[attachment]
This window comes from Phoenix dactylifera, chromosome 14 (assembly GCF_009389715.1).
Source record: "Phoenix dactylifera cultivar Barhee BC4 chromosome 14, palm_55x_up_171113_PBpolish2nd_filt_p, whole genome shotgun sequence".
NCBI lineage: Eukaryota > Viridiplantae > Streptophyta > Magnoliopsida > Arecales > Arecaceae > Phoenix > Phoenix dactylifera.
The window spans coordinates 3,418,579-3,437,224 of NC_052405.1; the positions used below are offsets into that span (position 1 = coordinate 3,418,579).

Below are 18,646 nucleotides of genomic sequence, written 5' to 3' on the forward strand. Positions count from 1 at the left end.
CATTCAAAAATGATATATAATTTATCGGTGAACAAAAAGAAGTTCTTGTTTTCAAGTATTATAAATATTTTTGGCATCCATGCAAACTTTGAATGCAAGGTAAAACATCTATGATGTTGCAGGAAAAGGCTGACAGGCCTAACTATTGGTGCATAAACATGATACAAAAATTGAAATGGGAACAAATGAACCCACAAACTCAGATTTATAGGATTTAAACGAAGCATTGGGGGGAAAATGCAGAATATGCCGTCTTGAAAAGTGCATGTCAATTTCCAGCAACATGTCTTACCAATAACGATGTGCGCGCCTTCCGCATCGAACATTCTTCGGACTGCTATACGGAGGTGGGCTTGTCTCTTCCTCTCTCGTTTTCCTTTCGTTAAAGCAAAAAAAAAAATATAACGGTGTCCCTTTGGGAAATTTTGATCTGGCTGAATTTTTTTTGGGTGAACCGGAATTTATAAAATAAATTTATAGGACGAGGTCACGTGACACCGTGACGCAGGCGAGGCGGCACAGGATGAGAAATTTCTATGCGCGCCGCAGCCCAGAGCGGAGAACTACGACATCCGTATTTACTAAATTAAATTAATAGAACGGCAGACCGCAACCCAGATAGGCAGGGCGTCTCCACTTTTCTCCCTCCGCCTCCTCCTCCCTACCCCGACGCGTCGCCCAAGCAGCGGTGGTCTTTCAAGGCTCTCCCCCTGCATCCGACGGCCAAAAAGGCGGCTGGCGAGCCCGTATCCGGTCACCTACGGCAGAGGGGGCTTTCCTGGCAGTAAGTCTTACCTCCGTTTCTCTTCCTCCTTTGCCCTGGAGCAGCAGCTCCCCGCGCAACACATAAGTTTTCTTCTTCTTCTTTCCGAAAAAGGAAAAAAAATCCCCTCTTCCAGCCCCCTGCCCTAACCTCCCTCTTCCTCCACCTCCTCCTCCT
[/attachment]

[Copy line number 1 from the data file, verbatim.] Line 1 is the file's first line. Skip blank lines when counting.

This window comes from Phoenix dactylifera, chromosome 14 (assembly GCF_009389715.1).